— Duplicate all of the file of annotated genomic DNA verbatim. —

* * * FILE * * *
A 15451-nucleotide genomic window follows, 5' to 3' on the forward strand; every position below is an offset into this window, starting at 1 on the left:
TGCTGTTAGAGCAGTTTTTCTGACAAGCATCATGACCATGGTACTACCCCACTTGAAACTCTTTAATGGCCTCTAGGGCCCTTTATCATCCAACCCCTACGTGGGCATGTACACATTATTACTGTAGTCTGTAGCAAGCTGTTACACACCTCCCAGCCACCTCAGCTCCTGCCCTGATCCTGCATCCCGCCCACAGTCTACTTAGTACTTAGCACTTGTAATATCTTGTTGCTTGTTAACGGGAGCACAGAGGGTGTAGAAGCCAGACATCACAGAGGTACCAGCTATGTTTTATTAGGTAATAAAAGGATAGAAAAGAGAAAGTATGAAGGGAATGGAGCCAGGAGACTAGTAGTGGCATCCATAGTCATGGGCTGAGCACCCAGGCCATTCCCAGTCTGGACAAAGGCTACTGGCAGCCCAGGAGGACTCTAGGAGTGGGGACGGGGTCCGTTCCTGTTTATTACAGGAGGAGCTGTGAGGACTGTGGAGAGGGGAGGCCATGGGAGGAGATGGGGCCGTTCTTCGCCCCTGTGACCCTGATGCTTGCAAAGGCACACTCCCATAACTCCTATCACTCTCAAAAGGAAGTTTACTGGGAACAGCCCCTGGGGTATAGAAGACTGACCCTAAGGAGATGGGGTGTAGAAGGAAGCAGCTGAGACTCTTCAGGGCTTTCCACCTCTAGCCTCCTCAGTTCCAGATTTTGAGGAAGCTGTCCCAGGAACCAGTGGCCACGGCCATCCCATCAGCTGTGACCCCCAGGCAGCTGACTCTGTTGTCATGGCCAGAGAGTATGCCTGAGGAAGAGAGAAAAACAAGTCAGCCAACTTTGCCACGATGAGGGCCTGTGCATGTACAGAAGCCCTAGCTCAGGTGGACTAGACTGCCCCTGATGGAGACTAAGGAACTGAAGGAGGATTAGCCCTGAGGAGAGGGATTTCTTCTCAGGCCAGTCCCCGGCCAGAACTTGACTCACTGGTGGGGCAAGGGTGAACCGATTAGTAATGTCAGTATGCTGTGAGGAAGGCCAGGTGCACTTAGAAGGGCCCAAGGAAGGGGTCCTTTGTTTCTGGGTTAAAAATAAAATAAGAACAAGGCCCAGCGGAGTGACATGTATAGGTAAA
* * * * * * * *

A 15451-nucleotide genomic window follows, 5' to 3' on the forward strand; every position below is an offset into this window, starting at 1 on the left:
TGCTGTTAGAGCAGTTTTTCTGACAAGCATCATGACCATGGTACTACCCCACTTGAAACTCTTTAATGGCCTCTAGGGCCCTTTATCATCCAACCCCTACGTGGGCATGTACACATTATTACTGTAGTCTGTAGCAAGCTGTTACACACCTCCCAGCCACCTCAGCTCCTGCCCTGATCCTGCATCCCGCCCACAGTCTACTTAGTACTTAGCACTTGTAATATCTTGTTGCTTGTTAACGGGAGCACAGAGGGTGTAGAAGCCAGACATCACAGAGGTACCAGCTATGTTTTATTAGGTAATAAAAGGATAGAAAAGAGAAAGTATGAAGGGAATGGAGCCAGGAGACTAGTAGTGGCATCCATAGTCATGGGCTGAGCACCCAGGCCATTCCCAGTCTGGACAAAGGCTACTGGCAGCCCAGGAGGACTCTAGGAGTGGGGACGGGGTCCGTTCCTGTTTATTACAGGAGGAGCTGTGAGGACTGTGGAGAGGGGAGGCCATGGGAGGAGATGGGGCCGTTCTTCGCCCCTGTGACCCTGATGCTTGCAAAGGCACACTCCCATAACTCCTATCACTCTCAAAAGGAAGTTTACTGGGAACAGCCCCTGGGGTATAGAAGACTGACCCTAAGGAGATGGGGTGTAGAAGGAAGCAGCTGAGACTCTTCAGGGCTTTCCACCTCTAGCCTCCTCAGTTCCAGATTTTGAGGAAGCTGTCCCAGGAACCAGTGGCCACGGCCATCCCATCAGCTGTGACCCCCAGGCAGCTGACTCTGTTGTCATGGCCAGAGAGTATGCCTGAGGAAGAGAGAAAAACAAGTCAGCCAACTTTGCCACGATGAGGGCCTGTGCATGTACAGAAGCCCTAGCTCAGGTGGACTAGACTGCCCCTGATGGAGACTAAGGAACTGAAGGAGGATTAGCCCTGAGGAGAGGGATTTCTTCTCAGGCCAGTCCCCGGCCAGAACTTGACTCACTGGTGGGGCAAGGGTGAACCGATTAGTAATGTCAGTATGCTGTGAGGAAGGCCAGGTGCACTTAGAAGGGCCCAAGGAAGGGGTCCTTTGTTTCTGGGTTAAAAATAAAATAAGAACAAGGCCCAGCGGAGTGACATGTATAGGTAAA